Wednesday, June 5, 2013

The Gold Rush Randonnée - a Thumbnail Sketch

June 24-28 is the fourth edition Davis Bike Club's Gold Rush Randonnée. The GRR is the second oldest US 1200k, after Boston-Montreal-Boston, and a few months older than the Colorado Last Chance.  It has the largest ridership of current US 1200k's.
The GRR could be called a "classic" 1200k in that it's a quadrennial, out-and-back event with deluxe support and communal sleeping facilities.
But it's also a "Western" 1200k - like the Cascade, Colorado High Country, and Last Chance - as it ventures into sparsely settled country and open, exposed landscapes.
The GRR has 26,000 ft. of climbing (less than PBP or BMB) ... but 98% of it is in the middle 900km.
The first and final century have 285 ft. of climbing each, following the Sacramento River valley between Davis and Oroville.  It's a good chance to ride together, if you can find a congenial group.

The course monitoring and staff presence along the route are very good. 
As daylight fades, Lee Mitchell's famed Bike Van is stationed to provide water after what tends to be a toasty evening start.

Riders climb the scenic Feather River Canyon at night, perhaps accompanied by trains, empty logging trucks, and the moon overhead.

Checkpoint facilities are well-staffed and well-provisioned, such as the rustic Tobin Resort in Feather River Canyon.
There are a number of gradual climbs such as Feather River Canyon, and some stiff ones such as to Antelope Lake, as well the attention-grabbing Janesville Grade (19% max).
The GRR tops out at 6,034 ft., above Janesville Grade, succeeded by other climbs such as Antelope Summit, and altitudes in the 4,500 - 5,000 ft. range on the high plateau towards the north end of the route.

While temps in the Sacramento Valley can easily reach the 90's, it can get pretty chilly at night at the higher elevations.  That space blanket could come in handy!
Outposts such as Grasshopper, between Susanville and Aiden, provide much-needed water in this sparsely-settled country.  Here Lois Springsteen and Bill Bryant (RUSA #8 and #7, respectively), welcome a rider.

Some characterize the GRR as a good first 1200k, because of the fine organization and supportive staff.  That doesn't make it any less challenging, however, and certainly memorable!

Saturday, June 1, 2013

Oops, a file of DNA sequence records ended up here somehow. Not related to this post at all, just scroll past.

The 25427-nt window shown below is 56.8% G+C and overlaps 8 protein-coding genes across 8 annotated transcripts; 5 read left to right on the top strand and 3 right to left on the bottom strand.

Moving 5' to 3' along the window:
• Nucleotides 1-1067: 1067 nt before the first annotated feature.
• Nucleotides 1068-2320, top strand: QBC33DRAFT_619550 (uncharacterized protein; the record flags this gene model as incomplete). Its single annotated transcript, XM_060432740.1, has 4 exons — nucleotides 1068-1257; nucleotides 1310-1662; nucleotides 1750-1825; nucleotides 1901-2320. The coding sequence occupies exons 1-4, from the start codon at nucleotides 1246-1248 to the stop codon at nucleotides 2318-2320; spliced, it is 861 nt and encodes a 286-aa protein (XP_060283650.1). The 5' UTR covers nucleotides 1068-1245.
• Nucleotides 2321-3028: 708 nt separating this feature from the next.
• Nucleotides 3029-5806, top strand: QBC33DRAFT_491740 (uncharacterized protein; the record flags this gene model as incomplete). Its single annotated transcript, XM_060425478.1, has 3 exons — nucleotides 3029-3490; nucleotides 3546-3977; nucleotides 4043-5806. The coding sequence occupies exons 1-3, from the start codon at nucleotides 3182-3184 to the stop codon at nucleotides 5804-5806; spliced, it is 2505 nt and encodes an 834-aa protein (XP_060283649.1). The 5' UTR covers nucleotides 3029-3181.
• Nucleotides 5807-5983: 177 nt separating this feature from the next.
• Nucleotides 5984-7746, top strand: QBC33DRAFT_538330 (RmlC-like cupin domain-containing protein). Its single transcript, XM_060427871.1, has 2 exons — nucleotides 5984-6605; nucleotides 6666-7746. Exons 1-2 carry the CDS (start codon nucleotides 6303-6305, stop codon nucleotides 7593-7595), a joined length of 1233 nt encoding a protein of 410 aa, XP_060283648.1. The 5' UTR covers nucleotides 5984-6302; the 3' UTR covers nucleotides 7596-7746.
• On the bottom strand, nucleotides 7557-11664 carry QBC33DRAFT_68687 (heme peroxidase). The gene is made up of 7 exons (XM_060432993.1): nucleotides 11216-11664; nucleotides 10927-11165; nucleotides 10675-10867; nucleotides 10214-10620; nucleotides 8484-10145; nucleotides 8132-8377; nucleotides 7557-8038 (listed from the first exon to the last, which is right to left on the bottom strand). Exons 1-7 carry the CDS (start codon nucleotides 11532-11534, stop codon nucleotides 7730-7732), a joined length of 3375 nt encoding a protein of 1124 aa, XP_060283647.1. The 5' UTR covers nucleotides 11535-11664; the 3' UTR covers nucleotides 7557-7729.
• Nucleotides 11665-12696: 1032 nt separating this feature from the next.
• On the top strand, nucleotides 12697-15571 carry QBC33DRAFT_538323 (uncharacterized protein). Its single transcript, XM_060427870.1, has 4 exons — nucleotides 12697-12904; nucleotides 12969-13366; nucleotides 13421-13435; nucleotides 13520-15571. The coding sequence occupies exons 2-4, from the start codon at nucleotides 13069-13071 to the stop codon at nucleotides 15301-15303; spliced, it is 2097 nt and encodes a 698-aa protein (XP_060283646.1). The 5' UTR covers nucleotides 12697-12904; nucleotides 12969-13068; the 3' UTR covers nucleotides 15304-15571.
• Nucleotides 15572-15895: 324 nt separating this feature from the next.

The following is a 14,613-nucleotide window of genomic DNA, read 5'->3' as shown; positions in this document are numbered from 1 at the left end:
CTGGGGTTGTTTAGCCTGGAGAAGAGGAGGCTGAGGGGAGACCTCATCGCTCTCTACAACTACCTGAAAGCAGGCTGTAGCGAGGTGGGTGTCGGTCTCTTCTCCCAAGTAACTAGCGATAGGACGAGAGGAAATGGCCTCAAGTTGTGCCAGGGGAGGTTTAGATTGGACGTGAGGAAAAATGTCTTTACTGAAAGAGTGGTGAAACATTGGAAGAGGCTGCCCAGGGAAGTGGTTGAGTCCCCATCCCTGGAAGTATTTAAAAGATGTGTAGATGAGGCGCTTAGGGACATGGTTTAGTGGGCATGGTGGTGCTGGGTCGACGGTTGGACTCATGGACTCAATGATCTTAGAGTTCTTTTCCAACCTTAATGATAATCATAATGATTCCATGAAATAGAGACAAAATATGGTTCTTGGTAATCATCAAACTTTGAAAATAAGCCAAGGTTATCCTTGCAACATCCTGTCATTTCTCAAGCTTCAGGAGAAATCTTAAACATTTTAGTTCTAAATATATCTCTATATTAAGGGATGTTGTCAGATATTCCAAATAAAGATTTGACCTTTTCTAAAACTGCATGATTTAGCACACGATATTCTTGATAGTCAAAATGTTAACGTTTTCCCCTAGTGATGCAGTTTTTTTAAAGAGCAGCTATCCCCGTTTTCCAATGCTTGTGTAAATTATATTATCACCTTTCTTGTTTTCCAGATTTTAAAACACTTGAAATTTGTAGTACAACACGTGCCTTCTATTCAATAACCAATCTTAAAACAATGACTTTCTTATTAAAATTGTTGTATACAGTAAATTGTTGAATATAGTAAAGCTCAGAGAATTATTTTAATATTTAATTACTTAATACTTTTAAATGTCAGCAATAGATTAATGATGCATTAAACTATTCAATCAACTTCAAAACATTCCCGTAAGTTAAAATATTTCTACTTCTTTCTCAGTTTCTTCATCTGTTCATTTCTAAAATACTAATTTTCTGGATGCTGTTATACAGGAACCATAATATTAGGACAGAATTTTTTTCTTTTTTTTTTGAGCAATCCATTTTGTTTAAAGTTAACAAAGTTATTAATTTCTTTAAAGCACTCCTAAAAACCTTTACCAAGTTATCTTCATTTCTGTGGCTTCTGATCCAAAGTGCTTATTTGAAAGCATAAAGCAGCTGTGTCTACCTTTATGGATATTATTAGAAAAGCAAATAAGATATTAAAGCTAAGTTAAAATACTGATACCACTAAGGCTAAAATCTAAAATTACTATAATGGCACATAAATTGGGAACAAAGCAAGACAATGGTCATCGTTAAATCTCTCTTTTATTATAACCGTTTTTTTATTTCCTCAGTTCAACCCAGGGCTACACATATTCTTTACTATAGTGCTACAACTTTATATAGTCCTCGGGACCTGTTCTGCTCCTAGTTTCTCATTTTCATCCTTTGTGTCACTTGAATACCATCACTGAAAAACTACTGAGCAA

Brainard Lake Breeze - The High Country Awaits!

Last Saturday I rode the Brainard Lake Breeze permanent populaire: up Super-James to Brainard Lake and down Lefthand Canyon, thirty miles of coasting.  Here's the report from that great ride ...
Spring is (finally?) in the air!  The birds are singing, the trees are bursting with fresh leaves, Lefthand Creek is gushing ...
... and they've plowed the Brainard Lake Road past the barricade and around the lake.  (Remember all the snow we got down here in April?  They got some up there, too.)

It's true the Brainard "extra-credit" roads, up to Long Lake and Mitchell Lake trailheads, are not plowed.  What's the point?  The trails won't be footworthy for some time.

But they're certainly ski- and snowshoe worthy, as you see a collection of mountain bikes parked at the verge of snow, where riders have secured them and donned snowfaring equipment. 
Whether it's AT skiing down Mt. Toll or snowshoeing the Little Raven Trail, plenty of late-season fun to be had.

It will be a while, however, before hiking boots head up the Niwot Cutoff (one of our favorites) ... or we have to heed the mountain lion and bear warnings.

It was a brilliant, sunny day.  Time for a bit of attire adjustment for the initial descent, while a sandwich is consumed in this realm of nature.

The Indian Peaks have plenty of snow.  Most of Brainard Lake is still iced over, but a few anglers were already plying their hobby.  Whether biking, fishing, or skiing, all great excuses to  be up here!

This is a wonderful time to get into the High Country, with its pristine views, and the profound quietude before the summer crowds arrive.  Think about working a mountain permanent into your late-spring plans!